Protester Alley Valkyrie’s trespassing case is dismissed by a Eugene judge
By Greg Bolt
Appeared in print: Friday, Aug. 9, 2013, page A1
Lane County violated the constitutional rights of a local activist last year when it had her cited for trespassing following her refusal to leave a public plaza after officials closed it, a Eugene Municipal Court judge has ruled.
In her decision, Judge Karen Stenard said the county’s reason for ejecting protesters and shutting the Wayne Morse Free Speech Plaza — that the area had to be cleaned because human feces were smelled in the area — was too broad and did not pass the rigorous test required for government actions that restrict constitutional freedoms.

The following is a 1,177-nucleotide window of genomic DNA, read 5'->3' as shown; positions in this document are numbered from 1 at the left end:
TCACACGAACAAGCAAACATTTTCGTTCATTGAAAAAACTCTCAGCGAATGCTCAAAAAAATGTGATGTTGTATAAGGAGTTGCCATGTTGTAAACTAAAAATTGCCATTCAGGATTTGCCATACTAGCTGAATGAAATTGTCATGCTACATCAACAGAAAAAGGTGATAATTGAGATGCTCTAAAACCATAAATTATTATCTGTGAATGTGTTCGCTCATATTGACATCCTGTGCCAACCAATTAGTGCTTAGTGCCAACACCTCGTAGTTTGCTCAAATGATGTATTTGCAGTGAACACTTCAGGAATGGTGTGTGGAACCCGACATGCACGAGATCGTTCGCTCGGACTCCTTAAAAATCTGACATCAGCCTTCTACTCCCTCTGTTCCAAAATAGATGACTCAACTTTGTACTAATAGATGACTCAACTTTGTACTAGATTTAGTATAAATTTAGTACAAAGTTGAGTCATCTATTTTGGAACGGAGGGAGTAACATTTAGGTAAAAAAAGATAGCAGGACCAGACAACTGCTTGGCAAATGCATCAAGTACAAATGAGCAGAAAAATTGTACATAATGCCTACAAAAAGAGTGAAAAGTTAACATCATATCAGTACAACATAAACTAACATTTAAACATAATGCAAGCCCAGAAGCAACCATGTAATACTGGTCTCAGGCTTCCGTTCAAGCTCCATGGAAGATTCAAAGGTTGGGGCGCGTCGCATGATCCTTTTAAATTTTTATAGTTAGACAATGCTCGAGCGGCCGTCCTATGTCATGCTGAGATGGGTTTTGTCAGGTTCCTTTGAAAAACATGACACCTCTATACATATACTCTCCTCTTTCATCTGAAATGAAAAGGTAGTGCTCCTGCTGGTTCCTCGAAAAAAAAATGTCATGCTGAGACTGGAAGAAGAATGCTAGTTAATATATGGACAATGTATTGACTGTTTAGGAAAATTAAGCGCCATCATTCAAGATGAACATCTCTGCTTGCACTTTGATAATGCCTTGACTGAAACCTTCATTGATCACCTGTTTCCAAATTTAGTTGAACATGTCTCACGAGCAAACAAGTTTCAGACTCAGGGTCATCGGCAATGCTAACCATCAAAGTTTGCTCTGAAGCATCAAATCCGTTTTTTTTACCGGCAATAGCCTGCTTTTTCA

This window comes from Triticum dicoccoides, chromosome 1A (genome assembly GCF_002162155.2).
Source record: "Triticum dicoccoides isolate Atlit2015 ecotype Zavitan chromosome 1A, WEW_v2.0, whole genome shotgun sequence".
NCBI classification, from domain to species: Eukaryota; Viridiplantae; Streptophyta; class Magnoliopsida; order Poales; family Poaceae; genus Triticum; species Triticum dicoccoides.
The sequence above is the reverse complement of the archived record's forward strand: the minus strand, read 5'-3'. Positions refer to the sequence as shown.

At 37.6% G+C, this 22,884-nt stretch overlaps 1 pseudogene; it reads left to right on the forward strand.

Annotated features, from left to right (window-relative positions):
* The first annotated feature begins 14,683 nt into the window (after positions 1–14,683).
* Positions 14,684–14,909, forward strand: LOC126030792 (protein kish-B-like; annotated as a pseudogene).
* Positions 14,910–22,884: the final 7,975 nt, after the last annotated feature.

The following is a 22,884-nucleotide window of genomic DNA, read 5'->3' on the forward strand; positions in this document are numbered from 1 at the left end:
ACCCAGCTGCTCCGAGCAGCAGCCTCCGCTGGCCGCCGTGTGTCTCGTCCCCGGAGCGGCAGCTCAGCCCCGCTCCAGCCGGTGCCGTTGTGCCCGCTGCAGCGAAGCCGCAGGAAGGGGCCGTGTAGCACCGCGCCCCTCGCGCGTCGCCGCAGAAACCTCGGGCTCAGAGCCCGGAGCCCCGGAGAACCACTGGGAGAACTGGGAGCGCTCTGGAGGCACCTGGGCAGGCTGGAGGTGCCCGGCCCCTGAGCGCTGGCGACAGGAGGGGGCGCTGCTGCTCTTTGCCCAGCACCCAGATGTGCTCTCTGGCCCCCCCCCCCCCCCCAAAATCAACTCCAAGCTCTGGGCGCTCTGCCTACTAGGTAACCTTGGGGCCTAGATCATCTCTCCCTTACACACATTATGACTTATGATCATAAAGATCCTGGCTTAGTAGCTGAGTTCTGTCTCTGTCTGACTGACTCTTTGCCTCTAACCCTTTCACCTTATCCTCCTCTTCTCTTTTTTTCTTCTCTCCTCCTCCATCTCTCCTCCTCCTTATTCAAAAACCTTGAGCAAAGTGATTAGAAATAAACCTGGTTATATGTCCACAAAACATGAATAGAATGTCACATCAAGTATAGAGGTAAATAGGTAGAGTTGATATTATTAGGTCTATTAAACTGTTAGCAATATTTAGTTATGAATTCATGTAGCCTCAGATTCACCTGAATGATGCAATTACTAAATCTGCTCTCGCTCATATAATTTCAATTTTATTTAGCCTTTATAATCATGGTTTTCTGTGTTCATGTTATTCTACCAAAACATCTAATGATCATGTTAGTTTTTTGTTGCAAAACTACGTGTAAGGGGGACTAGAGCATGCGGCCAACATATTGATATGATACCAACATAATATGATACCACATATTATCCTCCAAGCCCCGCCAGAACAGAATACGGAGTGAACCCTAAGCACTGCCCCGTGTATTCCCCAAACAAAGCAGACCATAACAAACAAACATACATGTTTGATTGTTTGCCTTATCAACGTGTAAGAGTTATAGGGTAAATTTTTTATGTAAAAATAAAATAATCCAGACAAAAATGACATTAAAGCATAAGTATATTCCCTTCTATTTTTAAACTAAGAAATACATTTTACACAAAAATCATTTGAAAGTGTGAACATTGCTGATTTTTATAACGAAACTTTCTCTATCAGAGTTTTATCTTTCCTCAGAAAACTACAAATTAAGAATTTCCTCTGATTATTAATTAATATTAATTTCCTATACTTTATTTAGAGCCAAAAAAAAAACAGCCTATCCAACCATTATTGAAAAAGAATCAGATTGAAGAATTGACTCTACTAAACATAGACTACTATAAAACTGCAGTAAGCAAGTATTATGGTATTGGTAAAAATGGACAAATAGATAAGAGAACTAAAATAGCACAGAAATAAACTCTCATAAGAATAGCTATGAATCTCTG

As a result, Stenard dismissed the charge of second-degree trespassing filed against protester Alley Valkyrie.
“Frankly, it was the right decision,” Valkyrie said Thursday. “It was what I was hoping for. It was what I expected.”
Valkyrie was cited under city ordinance, but the ticket was issued only after then-county Administrator Liane Richardson asked city police to enforce the closure of the county-owned plaza, which fronts the Public Service Building at 125 E. Eighth Ave. A spokeswoman for the county on Thursday said officials there did not have any comment on the court’s ruling.
Stenard has not yet ruled on a companion case that also stems from a series of protests held at the plaza last winter. That case challenges as unconstitutional a county rule closing the plaza from 11 p.m. to 6 a.m. and involves 21 people who were given trespassing citations for violating the curfew.